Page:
Thursday, August 6, 2015

Foolish Arguments

Chuckle: Visitor: "Wow, you have a lot of flies buzzing around your horses and cows. Do you ever shoo them?" Cowboy: "Naw, we just let them go barefoot."
Quote: "All that is good in you comes from God, all that is bad, spoilt and corrupt comes from yourself." --Jean-Pierre de Caussade
"Again I say, don't get involved in foolish, ignorant arguments that only start (quarrels) fights. The Lord's servants must not quarrel but must be kind to everyone. They must be able to teach effectively and be patient with difficult people" (2 Timothy 2:23-24 NLT).
We live in a culture where people seem to become more angry and vindictive each day. Some display the attitude that "if you don't agree with me, you are my enemy and I have every right to destroy you." When we become angry with someone, the issues of disagreement often become no longer important -- then we begin to attack his or her character.
I've heard politicians use the expression, "the politics of personal destruction." We seem to be losing the ability to have civil discussions of differing points of view while respecting the value and dignity of the person who disagrees with us. Unfortunately, this problem is not limited to the political arena; it is alive and well among "God's people" in the church.
No doubt, there are people who are difficult to get along with -- those who think their points of view are the only ones that matter. They seem to say, "don't bother me with the facts, my mind is made up. As he was instructing young Timothy on the finer points of teaching, Paul saw arguments and quarrels with difficult people as a significant and destructive issue for Timothy and all Christians. Paul says patience and kindness are key to effective teaching and interaction with other people.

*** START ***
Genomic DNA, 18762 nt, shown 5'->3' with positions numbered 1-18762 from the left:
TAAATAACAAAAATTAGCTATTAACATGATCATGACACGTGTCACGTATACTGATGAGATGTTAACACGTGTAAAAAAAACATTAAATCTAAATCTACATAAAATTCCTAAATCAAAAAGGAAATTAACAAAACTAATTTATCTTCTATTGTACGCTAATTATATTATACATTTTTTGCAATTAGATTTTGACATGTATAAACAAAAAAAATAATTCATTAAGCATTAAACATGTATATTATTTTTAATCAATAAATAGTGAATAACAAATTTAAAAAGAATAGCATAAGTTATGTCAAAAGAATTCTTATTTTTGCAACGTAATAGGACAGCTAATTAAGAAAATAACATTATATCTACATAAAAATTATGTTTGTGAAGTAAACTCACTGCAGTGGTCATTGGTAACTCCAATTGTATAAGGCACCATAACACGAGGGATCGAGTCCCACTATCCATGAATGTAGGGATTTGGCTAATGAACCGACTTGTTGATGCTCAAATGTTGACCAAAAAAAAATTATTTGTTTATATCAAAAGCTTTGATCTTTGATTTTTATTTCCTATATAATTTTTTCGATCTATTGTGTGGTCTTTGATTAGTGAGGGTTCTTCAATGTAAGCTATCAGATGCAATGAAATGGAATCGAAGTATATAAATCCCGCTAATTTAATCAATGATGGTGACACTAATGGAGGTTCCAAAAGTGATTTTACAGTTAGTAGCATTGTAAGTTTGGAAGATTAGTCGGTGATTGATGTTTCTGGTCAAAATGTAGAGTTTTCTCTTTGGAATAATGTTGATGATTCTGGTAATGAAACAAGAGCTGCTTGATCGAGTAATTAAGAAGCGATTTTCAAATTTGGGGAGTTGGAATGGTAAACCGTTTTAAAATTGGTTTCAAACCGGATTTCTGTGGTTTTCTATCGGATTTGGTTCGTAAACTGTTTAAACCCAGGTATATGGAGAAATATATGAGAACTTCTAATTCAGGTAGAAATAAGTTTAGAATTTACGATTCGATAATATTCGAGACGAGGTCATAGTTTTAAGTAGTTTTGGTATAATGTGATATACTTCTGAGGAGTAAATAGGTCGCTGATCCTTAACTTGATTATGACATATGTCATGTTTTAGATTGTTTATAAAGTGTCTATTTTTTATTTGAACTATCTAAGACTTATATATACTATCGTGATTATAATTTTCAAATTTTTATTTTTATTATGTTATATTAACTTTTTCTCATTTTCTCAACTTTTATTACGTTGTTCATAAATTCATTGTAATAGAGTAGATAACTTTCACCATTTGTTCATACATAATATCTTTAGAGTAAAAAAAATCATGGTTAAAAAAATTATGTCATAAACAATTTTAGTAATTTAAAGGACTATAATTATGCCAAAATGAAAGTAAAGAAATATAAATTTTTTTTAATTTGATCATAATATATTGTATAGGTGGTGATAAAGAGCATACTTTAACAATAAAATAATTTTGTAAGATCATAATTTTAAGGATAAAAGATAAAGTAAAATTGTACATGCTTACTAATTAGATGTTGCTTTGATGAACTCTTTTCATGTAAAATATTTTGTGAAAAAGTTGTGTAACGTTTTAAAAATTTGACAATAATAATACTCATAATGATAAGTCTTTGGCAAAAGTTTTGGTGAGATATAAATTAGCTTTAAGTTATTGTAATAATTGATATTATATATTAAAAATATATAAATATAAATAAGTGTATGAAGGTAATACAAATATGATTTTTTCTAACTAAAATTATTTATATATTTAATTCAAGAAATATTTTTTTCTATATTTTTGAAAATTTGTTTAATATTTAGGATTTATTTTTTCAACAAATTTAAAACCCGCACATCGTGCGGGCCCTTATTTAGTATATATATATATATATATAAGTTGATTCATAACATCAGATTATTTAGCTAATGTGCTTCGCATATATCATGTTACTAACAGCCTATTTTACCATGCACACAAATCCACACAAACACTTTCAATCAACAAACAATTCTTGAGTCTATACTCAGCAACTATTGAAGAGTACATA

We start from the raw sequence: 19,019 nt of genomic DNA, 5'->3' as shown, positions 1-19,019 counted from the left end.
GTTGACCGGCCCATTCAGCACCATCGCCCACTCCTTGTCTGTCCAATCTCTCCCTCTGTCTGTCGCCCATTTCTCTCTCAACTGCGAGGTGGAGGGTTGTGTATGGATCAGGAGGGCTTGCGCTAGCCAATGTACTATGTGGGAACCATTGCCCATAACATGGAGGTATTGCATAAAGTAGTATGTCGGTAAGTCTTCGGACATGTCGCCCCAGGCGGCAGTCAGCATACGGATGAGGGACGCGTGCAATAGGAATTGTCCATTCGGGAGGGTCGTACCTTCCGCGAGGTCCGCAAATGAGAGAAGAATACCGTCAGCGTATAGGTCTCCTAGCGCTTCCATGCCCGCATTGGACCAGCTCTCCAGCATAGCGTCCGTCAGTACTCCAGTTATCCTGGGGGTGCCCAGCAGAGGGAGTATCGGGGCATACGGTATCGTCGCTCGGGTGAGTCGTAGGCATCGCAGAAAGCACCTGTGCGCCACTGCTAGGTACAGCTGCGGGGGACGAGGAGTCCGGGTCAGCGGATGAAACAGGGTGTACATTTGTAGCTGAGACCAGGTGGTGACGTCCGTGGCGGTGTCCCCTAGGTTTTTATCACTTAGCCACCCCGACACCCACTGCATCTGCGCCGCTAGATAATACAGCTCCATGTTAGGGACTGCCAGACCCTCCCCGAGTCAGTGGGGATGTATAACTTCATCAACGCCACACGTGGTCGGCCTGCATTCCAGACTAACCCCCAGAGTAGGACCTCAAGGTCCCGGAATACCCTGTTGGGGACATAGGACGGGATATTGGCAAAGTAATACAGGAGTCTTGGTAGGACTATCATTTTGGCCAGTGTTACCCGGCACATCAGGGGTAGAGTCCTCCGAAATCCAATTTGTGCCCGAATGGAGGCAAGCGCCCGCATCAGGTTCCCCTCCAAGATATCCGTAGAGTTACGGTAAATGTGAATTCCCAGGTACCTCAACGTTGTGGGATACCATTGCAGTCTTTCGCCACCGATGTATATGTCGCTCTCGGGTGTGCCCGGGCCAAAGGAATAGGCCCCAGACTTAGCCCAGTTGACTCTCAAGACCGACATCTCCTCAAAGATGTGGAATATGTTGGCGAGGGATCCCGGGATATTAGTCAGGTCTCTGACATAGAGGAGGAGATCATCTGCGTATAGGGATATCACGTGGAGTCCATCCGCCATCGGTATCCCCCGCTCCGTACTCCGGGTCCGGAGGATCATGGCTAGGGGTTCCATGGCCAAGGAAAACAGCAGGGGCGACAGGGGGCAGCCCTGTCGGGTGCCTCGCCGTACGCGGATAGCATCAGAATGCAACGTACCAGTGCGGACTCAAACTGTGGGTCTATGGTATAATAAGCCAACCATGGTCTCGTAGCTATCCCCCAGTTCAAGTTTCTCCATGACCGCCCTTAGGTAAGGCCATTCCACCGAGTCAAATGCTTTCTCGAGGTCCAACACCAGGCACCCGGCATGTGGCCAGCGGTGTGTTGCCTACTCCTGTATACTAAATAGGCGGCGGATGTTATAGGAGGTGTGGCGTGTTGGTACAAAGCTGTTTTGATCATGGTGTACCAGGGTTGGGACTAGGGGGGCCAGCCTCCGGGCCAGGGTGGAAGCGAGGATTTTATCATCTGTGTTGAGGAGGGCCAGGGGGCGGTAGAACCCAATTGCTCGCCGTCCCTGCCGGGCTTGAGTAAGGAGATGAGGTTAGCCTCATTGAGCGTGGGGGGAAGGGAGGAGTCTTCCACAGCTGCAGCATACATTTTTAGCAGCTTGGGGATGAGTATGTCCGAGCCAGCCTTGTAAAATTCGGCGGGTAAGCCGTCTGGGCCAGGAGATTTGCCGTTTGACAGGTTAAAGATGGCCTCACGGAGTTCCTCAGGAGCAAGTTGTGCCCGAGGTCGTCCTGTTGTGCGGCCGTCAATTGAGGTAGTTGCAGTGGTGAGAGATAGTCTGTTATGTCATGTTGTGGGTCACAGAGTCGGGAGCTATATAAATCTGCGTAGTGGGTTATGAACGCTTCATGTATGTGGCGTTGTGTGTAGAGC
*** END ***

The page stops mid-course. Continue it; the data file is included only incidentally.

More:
Isn't it interesting that patience and kindness are among the fruits of the Spirit along with love, joy, peace, goodness, faithfulness, gentleness and self-control (Galatians 5:22 NIV). If you find yourself leading a Bible study, preaching, or having a one-on-one theological discussion, remember to respectively listen to questions and opposing points of view and avoid foolish debates and arguments. If you project an attitude of love and kindness, those who oppose you will be much more likely to listen to what you have to say and perhaps be persuaded by the truth of God's Word.
Finally, as we think and pray about dealing with difficult people, we must be careful that we do not appear as difficult in the eyes to those we are trying to teach and influence for our Lord. Common courtesy goes a long way. . .
Love, Jerry & Dotse


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